A late-afternoon sell-off left equities slightly down on Thursday, as Wall Street finished its first losing month since February. The S&P 500 gave up an early gain and finished 0.2% down. The benchmark index fell 1.8% in August, although a four-day winning streak dating back to last week helped mitigate the severity of the monthly fall. The Dow Jones Industrial Average dropped 0.5%, while the Nasdaq Composite gained 0.1%.
Market concerns over the potential that the Fed may have to maintain interest rates higher for longer following news suggesting that the U.S. economy is impressively robust led to the market’s fall in August after a record year. This week, data on job openings, consumer confidence, and inflation fueled speculation on Wall Street that the Fed will keep interest rates unchanged at its next policy meeting in September. That helped limit the market’s losses for August. The S&P 500, which gained 19.5% in July, is now up 17.4% for the year, while the tech-heavy Nasdaq is up 34.1%. The Dow has gained 4.8%.
The government announced on Thursday that a key indicator of inflation carefully monitored by the Fed remained low in July. The most recent update for personal consumption and expenditures, or the PCE report, is the latest indication that price rises are slowing.
Since 2022, the central bank has rapidly hiked its main interest rate to the highest level since 2001. The objective has been to bring inflation back down to the Fed’s 2% target. In July, PCE was 3.3%, which was in line with analysts’ predictions. This is a decrease from 7% a year earlier.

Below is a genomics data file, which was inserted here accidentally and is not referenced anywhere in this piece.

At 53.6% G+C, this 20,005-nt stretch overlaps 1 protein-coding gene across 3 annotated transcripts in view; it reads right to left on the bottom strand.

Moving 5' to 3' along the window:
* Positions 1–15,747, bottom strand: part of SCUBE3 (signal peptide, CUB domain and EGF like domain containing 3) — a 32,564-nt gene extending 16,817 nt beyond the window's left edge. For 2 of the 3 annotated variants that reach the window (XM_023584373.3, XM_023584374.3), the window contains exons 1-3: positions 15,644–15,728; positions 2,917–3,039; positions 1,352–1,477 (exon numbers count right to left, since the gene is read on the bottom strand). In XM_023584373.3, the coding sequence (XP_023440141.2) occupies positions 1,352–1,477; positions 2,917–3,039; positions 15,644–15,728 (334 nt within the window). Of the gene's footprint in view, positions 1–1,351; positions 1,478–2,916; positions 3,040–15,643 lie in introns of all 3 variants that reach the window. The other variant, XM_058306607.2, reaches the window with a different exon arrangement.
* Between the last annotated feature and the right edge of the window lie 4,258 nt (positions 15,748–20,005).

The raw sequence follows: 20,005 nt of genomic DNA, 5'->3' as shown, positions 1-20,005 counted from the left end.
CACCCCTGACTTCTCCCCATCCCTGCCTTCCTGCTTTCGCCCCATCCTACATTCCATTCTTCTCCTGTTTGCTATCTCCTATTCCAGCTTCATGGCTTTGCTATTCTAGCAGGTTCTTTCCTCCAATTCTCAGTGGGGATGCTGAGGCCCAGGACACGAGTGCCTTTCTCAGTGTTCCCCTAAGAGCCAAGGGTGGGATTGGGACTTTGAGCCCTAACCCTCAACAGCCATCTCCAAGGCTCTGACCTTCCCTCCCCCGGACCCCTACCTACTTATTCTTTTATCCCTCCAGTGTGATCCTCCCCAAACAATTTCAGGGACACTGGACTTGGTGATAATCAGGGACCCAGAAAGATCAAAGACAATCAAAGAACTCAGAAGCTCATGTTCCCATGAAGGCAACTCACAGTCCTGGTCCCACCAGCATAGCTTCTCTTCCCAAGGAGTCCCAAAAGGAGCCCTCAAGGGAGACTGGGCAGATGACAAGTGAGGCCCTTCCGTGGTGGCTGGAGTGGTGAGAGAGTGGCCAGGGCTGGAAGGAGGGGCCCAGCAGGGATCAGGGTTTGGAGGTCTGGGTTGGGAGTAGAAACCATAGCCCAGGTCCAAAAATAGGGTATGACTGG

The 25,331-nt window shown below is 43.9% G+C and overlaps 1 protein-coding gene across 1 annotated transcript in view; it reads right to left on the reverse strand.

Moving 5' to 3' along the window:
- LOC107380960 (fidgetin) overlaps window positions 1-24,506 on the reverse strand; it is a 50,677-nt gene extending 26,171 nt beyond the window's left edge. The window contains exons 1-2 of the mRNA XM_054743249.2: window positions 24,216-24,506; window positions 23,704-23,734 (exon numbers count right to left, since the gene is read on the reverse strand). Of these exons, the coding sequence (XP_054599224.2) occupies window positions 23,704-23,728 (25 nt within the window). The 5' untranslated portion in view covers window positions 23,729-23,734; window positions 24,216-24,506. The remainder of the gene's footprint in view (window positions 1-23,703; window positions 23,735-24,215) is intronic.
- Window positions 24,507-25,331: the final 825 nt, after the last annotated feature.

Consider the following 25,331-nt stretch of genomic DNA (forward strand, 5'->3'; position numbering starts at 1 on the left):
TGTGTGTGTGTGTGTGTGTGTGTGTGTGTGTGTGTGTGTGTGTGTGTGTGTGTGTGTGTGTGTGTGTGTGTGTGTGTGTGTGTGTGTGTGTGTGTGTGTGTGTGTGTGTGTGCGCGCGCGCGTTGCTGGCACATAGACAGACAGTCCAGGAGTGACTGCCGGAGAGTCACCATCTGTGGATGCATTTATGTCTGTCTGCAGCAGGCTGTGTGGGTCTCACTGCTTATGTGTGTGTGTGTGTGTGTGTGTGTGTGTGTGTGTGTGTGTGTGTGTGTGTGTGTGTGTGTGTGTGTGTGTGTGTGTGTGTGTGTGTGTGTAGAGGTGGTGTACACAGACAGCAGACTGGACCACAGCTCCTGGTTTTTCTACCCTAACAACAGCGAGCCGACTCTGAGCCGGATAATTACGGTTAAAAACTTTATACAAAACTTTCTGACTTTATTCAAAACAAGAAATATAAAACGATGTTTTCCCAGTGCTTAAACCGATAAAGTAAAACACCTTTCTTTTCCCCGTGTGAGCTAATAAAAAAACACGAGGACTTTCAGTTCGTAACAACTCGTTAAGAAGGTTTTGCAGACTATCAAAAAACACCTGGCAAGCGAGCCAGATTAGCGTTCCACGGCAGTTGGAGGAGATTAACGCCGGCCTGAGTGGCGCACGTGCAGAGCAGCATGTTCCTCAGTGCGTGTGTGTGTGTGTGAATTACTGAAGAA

The new inflation report comes after this week’s statistics on employment and consumer confidence, which reinforce predictions that the Fed may suspend interest rate rises. The central bank-maintained interest rates constant at its most recent meeting and is anticipated to do so again in September. According to CME’s FedWatch tool, investors expect rates to stay stable for the rest of 2023. The Fed has stated that it is willing to keep raising interest rates if necessary, but that it will base its next actions on the most recent economic statistics.
Bond rates dipped once further on Thursday. The 10-year Treasury yield fell to 4.10% from 4.11% late Wednesday. The yield on the 2-year Treasury note, which mirrors Fed predictions, fell to 4.85% from 4.88% late Wednesday.
This week, Wall Street will receive one more major economic report. The government will release August employment figures on Friday. The solid employment market, along with consumer spending, has so far managed to avert a recession that economists said would occur in 2023. However, by boosting wage and price rises, they made the Fed’s goal of managing inflation more difficult. The Fed is attempting to reduce interest rates without causing the economy to enter a recession. Despite the recent August drop, the chance of a recession, or at least a severe one, appears to be decreasing, which is driving market optimism in 2023.
Health-care companies and banks were among the market’s biggest drags. Elevance Health declined 3.8%, while UnitedHealth Group fell 3%. Gains in technology firms aided the S&P 500’s recovery. Broadcom gained 3.4%, while Intel gained 1.8%. Salesforce climbed 3% after increasing its earnings outlook for the year. CrowdStrike, a cloud-based security business, increased 9.3% after posting solid financial results.
Dollar General was one of several shops that fell after posting disappointing results and predictions. It fell 12.2% after lowering its full-year earnings outlook. The S&P 500 lost 7.21 points to 4,507.66 on Thursday. The Dow fell 168.33 points to 34,721.91, while the Nasdaq gained 15.66 points to 14,034.97.
European markets were generally down. Annual inflation in the country remained stable in August as food prices outpaced declining gasoline prices, but there was no word on whether the European Central Bank will suspend its record string of interest rate rises. Asian markets were volatile.
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